France to sign US-led moon exploration agreement

science Technology

According to two people familiar with the plans, France is likely to join a US-led global pact governing how countries behave in space and on the moon. According to the sources, France’s signature of the accord, known as the Artemis Accords, will be one of the most important affirmations yet of Washington’s drive to set international legal rules and standards for investigating the lunar surface.

A request for comment was not immediately returned by a spokeswoman for the French space agency. An email requesting comment from NASA, which led to the writing of the Artemis Accords, was not returned. According to one of the individuals, French officials will sign the deals during a celebration of the French space agency’s 60th anniversary at the French ambassador’s house in Washington, D.C. on Tuesday night.

In 2020, when it was developed by the Trump administration as a diplomatic prong of NASA’s main space exploration mission, Artemis, the country will become the 20th to sign up to the treaty. With the support of US allies and commercial firms, the initiative intends to return people to the moon’s surface by 2025.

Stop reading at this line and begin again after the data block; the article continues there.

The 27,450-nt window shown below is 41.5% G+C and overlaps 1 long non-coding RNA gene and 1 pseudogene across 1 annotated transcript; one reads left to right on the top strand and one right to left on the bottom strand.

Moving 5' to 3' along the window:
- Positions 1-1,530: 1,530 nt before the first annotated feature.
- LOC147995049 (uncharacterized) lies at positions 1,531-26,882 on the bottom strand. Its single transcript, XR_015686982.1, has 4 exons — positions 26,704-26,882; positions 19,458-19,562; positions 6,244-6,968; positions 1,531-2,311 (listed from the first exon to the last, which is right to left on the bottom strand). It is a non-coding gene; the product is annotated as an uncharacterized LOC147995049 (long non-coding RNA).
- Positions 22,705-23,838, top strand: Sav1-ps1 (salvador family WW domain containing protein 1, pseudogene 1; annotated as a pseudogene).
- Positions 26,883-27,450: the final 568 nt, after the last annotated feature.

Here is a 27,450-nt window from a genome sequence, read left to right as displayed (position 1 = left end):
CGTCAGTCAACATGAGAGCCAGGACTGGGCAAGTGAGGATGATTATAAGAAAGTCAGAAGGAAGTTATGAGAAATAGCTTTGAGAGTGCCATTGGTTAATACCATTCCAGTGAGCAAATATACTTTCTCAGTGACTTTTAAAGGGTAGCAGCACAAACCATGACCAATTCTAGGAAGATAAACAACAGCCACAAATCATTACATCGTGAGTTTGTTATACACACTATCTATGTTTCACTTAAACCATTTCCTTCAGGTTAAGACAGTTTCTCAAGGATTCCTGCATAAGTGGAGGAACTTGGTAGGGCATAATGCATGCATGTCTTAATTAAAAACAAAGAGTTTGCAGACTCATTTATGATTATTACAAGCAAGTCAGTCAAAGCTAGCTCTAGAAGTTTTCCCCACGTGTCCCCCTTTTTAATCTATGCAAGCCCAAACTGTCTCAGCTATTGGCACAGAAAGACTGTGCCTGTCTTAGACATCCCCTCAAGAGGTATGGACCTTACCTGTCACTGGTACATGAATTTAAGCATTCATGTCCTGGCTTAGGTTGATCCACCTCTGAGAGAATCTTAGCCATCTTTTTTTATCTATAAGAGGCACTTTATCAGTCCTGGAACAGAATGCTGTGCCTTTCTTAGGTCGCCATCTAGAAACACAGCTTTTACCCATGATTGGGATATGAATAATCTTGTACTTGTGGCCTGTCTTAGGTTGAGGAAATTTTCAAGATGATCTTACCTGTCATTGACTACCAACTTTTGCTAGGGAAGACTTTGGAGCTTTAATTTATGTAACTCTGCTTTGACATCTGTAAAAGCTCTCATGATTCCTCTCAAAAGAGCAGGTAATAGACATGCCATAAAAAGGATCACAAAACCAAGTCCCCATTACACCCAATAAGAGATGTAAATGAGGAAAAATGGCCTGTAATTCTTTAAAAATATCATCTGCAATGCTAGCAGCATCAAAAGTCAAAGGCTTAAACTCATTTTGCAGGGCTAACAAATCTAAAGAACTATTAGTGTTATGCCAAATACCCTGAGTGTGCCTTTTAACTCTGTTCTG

The agreements, which are largely based on the broader principles of the landmark 1967 Outer Space Treaty, include several principles aimed at promoting peaceful uses of space, ranging from the establishment of “safety zones” around future moon bases to the sharing of scientific data with other countries. Other important nations that have signed the agreements include the United Kingdom, Japan, and Canada, with France expected to become the seventh European state. Colombia was the most recent signatory, signing last month, and is one of a small group of countries that see the agreements as a boost to expanding their space capabilities.

China, which is not a party to the Artemis Accords, is developing its lunar exploration programme, which NASA Administrator Bill Nelson and other American officials consider a competitor to the Artemis mission. Instead of the Artemis programme, Russia, the US space agency’s longtime partner on the International Space Station, proposes to collaborate with Beijing on its moon mission.